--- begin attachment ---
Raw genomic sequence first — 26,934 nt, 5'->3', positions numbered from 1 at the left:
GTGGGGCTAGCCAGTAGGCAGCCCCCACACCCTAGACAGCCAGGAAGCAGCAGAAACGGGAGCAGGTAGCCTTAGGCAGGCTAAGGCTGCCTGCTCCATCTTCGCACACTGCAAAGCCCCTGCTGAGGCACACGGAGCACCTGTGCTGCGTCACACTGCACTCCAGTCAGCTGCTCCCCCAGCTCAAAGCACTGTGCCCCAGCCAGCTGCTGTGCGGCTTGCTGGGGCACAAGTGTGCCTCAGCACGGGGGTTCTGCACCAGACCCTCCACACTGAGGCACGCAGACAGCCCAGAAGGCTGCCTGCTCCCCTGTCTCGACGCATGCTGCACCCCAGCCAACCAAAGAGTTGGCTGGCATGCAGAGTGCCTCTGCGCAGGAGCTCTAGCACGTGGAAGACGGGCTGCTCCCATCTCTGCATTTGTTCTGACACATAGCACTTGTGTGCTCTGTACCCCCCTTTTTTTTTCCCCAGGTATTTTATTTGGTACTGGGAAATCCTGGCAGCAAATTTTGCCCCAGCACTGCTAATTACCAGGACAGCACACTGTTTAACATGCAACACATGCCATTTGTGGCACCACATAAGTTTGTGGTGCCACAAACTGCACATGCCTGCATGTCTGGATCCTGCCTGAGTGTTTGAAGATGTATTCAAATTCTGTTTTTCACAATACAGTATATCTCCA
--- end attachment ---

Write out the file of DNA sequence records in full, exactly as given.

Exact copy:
Raw genomic sequence first — 26,934 nt, 5'->3', positions numbered from 1 at the left:
GTGGGGCTAGCCAGTAGGCAGCCCCCACACCCTAGACAGCCAGGAAGCAGCAGAAACGGGAGCAGGTAGCCTTAGGCAGGCTAAGGCTGCCTGCTCCATCTTCGCACACTGCAAAGCCCCTGCTGAGGCACACGGAGCACCTGTGCTGCGTCACACTGCACTCCAGTCAGCTGCTCCCCCAGCTCAAAGCACTGTGCCCCAGCCAGCTGCTGTGCGGCTTGCTGGGGCACAAGTGTGCCTCAGCACGGGGGTTCTGCACCAGACCCTCCACACTGAGGCACGCAGACAGCCCAGAAGGCTGCCTGCTCCCCTGTCTCGACGCATGCTGCACCCCAGCCAACCAAAGAGTTGGCTGGCATGCAGAGTGCCTCTGCGCAGGAGCTCTAGCACGTGGAAGACGGGCTGCTCCCATCTCTGCATTTGTTCTGACACATAGCACTTGTGTGCTCTGTACCCCCCTTTTTTTTTCCCCAGGTATTTTATTTGGTACTGGGAAATCCTGGCAGCAAATTTTGCCCCAGCACTGCTAATTACCAGGACAGCACACTGTTTAACATGCAACACATGCCATTTGTGGCACCACATAAGTTTGTGGTGCCACAAACTGCACATGCCTGCATGTCTGGATCCTGCCTGAGTGTTTGAAGATGTATTCAAATTCTGTTTTTCACAATACAGTATATCTCCA